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Bring out all your orange, eh, “close to orange,” and “in the orange family” clothing and sleep with a nightlight, ‘cause October and (more importantly) Halloween are here! Everyone walks faster at night, looks over their shoulder quickly and manages to let a scream loose for the smallest thing. It’s amaz- ing how little black spiders, sheets with eye-holes and pumpkins become larger than life around this time. And this time is reserved for children parad- ing as gypsies, firemen and the popular super hero of the moment (with simultaneous movie and merchandising). Find out what your city has in store for you, whether it is pumpkin-lit trails and serious bug crafts in Kalamazoo or a pumpkin launch in Saugatuck. Even the Grand Rapids Civic Theatre woos teens with zombie culture — I’m sure the two can relate.

Don’t Bug Me! Safe Halloween Saugatuck Fall Funfest

by Missy Black |

Creatures of the Night: Whooo Dun-it?

DON’T BUG ME! SAFE HALLOWEEN Kalamazoo Valley Museum 230 North Rose St., Kalamazoo Oct. 29, 11 a.m.-3 p.m.

FREE!, (269) 373-7990

Celebrate the Kalamazoo Valley Museum’s new CSI: Crime Scene Insects exhibit and the creatures that solve crimes by creat- ing all kinds of bugs from 24 different art tables. Crafts for ages 3 to 12 are available and kids may create bug boxes, bug neck- laces, bug masks, bug picture frames and color Halloween bags. According to Program Coordinator Annette Hoppenworth, when it comes to kids and bugs, there’s no better pairing: “Bugs are everywhere. Kids can find them; they are fun to play with and there are so many different kinds.” Add a “Nitewalk” planetarium show—a quick seven-minute haunted segment—and it’s a night filled with activity. If the kids are insistent on candy col- lecting, the Kalamazoo Mall location offers trick or treating from 11 a.m. to 1 p.m. Recap: free museum admission, a planetarium show and bags of candy equal smart parenting and smart finances.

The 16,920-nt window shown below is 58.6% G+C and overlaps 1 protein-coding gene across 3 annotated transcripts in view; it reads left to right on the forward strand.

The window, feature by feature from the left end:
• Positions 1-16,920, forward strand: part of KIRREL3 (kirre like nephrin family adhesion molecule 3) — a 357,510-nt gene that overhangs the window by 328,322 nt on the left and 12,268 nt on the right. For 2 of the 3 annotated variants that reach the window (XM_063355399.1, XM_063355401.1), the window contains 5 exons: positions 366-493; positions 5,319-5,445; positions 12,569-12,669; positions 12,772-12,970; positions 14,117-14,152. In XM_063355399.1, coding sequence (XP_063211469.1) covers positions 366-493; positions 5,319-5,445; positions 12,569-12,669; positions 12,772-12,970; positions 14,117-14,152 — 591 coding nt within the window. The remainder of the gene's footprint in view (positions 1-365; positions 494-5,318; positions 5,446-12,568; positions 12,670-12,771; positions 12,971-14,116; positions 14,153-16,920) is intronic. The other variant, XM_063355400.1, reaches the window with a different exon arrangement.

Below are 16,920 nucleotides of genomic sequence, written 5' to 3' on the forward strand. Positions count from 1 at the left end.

Something tells me to advise parents to bring hella wet-wipes to this event. Why, you ask? Well, pie eating for one, combined with food vendors, a pumpkin launch and pumpkin carving. It’s going to be a messy-but-fun outing if you get yourself to the Fall Funfest Day at Coghlin Park in Saugatuck. This event is “very family oriented, yet we have bands, a low-key beer tent and you can relax on the riverfront and watch the boats go by,” says Marketing Coordinator Janet Schmidt. Energetic kids can exhaust themselves with Clydesdale horse wagon rides, face painting, tug of war and pumpkin decorating. With minimal costs for certain activities (we’re talking fifty cents or a dollar), this event won’t break the bank. Pumpkin rolls, costume contests and fire engine rides are what make this event stand out.

FALL FUNFEST DAY Coghlin Park Culver St., Saugatuck Oct. 15, 11 a.m.-4 p.m.

FREE!, (269) 857-1626

CREATURES OF THE NIGHT: WHOOO DUN-IT? Kalamazoo Nature Center 7000 North Westnedge Avenue, Kalamazoo Oct. 28 & 29, 4-7 p.m. $7 child, $2 parent, $5 child, $1 parent for members, (269) 381-1574

The Kalamazoo Nature Center is the perfect place for a little outdoor fun. Mysterious adventures and magical tales await travelers who venture into the night. A non-scary experience, this event is the nature center’s Halloween celebration and offers a glimpse into the nocturnal activities of the natural world by solving a mystery. “Kids walk a pumpkin-lit trail and meet a giant bat or a giant spider of a Luna moth,” says Lisa Panich of the Marketing and Communications department. Creatures share their secrets with nighttime explorers and creepy craft making follows along with hot cider around a campfire. Join the fun and come in a cos- tume. Tours take place every 15 minutes rain or shine and guests meet at the Interpretive Center parking lot.

NIGHT OF THE LIVING DEAD Grand Rapids Civic Theatre 30 North Division Ave., Grand Rapids Oct. 14-16, 20-23, 27-30 $8-$14, (616) 222-6650

Start drafting up your zombie escape plans because Grand Rapids Civic Theatre is alive with the dead. For ages 12 and up, tweens will get a kick out of this horrifying play, which will be performed for the first time on the Civic Theatre stage. “This is the real deal. It’s scary, gory and recommended for the older young people. Teens are going to love the thrill of being scared and all the nervous laughter,” says Susan Strohmer, director of the production. The gripping, terror-filled monochromatic play brings all the fright of the cult classic film to life on stage. “Zombies are quite popular,” says Strohmer, and when it comes to realism, “I’m recommending even the actors have a strong stomach.” n

Photos: Saugatuck Fall Funfest, courtesy of Saugatuck/Douglas Area Business Association; Kalamazoo Valley Museum, photo by Gail Kendal; Kalamazoo Nature Center, photo by Lisa Panich.


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